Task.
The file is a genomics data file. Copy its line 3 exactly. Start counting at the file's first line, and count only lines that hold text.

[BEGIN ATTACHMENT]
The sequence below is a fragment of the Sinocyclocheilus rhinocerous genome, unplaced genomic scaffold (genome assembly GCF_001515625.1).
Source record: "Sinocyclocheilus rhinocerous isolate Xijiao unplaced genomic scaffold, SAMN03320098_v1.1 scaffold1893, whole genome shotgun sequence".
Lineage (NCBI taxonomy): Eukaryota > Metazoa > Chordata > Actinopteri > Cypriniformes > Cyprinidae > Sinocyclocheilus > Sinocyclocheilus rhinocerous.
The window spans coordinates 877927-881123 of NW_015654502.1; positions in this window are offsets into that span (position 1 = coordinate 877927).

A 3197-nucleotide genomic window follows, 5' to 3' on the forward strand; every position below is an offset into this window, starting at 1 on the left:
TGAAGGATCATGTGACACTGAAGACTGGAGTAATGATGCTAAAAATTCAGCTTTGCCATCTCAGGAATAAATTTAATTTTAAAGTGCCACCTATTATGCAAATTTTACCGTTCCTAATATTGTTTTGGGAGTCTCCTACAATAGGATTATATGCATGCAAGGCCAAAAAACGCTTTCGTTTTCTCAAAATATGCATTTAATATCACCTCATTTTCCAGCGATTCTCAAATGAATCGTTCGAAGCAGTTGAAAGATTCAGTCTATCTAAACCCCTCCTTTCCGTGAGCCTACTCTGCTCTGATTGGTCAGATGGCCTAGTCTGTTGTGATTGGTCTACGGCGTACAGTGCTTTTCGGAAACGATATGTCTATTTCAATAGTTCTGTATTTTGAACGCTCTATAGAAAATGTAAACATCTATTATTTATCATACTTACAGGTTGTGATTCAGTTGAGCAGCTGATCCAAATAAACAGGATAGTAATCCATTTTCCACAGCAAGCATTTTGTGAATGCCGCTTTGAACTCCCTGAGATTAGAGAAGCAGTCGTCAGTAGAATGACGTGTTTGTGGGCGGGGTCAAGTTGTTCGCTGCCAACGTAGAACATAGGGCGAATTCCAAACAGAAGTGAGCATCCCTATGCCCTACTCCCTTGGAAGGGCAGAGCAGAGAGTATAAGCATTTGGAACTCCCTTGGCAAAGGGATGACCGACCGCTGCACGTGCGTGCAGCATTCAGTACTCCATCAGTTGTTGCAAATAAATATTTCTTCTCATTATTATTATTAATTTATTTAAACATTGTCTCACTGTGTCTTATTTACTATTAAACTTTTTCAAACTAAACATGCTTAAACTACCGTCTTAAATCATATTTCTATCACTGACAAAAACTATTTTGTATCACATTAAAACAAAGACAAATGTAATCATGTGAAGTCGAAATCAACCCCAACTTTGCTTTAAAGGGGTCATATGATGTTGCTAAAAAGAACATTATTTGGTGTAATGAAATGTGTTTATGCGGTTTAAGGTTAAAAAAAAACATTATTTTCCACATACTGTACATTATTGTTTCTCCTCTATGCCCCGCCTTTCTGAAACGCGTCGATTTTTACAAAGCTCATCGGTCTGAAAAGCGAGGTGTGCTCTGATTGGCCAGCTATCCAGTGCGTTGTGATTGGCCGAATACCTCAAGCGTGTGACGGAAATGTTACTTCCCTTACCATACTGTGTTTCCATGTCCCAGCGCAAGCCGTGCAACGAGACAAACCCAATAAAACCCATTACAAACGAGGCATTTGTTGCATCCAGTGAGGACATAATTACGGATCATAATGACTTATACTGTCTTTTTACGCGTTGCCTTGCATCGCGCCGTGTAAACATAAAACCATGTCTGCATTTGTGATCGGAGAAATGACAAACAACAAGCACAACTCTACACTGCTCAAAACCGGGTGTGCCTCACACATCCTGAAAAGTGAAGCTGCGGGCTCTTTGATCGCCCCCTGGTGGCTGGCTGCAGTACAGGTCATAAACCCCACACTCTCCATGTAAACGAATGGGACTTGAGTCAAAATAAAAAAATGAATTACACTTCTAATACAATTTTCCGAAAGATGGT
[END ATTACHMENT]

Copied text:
Lineage (NCBI taxonomy): Eukaryota > Metazoa > Chordata > Actinopteri > Cypriniformes > Cyprinidae > Sinocyclocheilus > Sinocyclocheilus rhinocerous.